Submitted to: Journal of Chemical Ecology
Publication Type: Peer Reviewed Journal
Publication Acceptance Date: 12/16/2009
Publication Date: 1/12/2010
Citation: Staples, J.K., Bartelt, R.J., Cosse, A.A., Whitman, D.W. 2010. Sex Pheromone of the Pine False Webworm Acantholyda erythrocephala (Hymenoptera Pamphiliidae). Journal of Chemical Ecology. 35(12):1448-1460. Interpretive Summary: We have identified the sex pheromone of the pine false webworm; a significant pest of white pine, red pine, and Scots pine in both forests and plantations. Outbreaks in the U.S. and Canada can encompass thousands of hectares and persist for 20 years or more, resulting in a reduction of growth and increased mortality of host trees. Numerous strategies considered as a means of control for this pest have met with variable success including application of synthetic pesticides, natural toxins such as neem extracts, and biological control. However, many of these strategies require precise knowledge of the distribution and phenology of the pine false webworm over large tracts of forest. As such, a pheromone lure could be valuable tool for monitoring, trapping, and/or controlling pine false webworm by mating disruption.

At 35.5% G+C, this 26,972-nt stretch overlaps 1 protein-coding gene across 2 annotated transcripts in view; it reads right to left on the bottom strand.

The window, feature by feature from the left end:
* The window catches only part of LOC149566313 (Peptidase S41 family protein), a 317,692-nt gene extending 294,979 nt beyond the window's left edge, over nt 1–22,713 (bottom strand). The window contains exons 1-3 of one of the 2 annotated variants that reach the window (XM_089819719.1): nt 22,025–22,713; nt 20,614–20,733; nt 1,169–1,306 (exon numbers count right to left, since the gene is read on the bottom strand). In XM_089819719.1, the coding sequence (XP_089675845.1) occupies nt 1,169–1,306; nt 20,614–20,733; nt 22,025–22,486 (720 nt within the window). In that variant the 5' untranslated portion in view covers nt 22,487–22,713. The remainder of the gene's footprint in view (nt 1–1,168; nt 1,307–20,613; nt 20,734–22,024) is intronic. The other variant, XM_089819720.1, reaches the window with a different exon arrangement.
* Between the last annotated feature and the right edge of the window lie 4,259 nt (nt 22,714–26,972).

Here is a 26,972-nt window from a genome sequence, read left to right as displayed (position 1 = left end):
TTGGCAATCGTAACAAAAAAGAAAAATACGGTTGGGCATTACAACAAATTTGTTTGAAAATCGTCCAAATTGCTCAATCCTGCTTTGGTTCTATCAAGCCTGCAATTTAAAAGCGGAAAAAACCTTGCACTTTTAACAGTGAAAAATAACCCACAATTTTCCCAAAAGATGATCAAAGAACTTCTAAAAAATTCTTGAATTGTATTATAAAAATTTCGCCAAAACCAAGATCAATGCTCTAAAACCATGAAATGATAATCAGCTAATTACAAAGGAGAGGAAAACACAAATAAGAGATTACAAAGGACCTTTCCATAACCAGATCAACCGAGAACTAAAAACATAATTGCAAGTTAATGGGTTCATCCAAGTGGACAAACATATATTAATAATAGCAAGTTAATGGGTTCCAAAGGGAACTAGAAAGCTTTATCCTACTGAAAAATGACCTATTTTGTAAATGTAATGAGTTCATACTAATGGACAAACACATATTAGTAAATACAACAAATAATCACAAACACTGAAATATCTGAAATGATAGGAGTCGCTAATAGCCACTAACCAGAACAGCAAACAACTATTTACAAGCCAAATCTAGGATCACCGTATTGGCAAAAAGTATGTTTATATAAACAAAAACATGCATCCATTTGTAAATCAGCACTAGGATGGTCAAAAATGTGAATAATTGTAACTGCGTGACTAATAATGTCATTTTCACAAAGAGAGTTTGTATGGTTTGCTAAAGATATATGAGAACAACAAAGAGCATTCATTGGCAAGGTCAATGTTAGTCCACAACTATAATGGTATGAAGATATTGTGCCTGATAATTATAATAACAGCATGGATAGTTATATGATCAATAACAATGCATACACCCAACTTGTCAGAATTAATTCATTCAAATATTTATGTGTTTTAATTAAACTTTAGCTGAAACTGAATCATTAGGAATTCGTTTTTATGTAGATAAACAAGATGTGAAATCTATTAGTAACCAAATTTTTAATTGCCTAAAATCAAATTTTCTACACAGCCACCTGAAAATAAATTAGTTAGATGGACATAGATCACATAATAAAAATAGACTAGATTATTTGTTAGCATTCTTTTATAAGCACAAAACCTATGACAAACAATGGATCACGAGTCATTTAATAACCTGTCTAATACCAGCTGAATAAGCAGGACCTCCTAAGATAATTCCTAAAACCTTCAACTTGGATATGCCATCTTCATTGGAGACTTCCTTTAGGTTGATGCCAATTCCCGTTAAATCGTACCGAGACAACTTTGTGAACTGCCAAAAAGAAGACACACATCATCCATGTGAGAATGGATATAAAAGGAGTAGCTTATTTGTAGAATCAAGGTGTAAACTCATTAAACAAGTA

Technical Abstract: Females of the pine false webworm Acantholyda erythrocephala (L) produce the sex pheromone (Z)-6,14-pentadecadienal, which attracts flying males in the field. Using gas chromatography coupled with electroantennographic detection (GC-EAD) and mass spectrometry (GC-MS), we detected (Z)-6,14-pentadecadienal in volatile collections and in whole body extracts of female A. erythrocephala. Females, but not males, also exhibited a 25-carbon cuticular hydrocarbon, (Z,Z)-1,9,15-pentacosatriene, which can oxidize to (Z)-6,14-pentadecadienal upon exposure to air and sunlight. (Z,Z)-1,9,15-Pentacosatriene and (Z)-6,14-pentadecadienal identifications were corroborated by comparison with synthetic standards. (Z)-6,14-Pentadecadienal is the second pheromone identified for pamphilliid sawflies and the first to elicit strong field attraction, and thus offer potential as a pheromone lure to aid in control of this forest pest.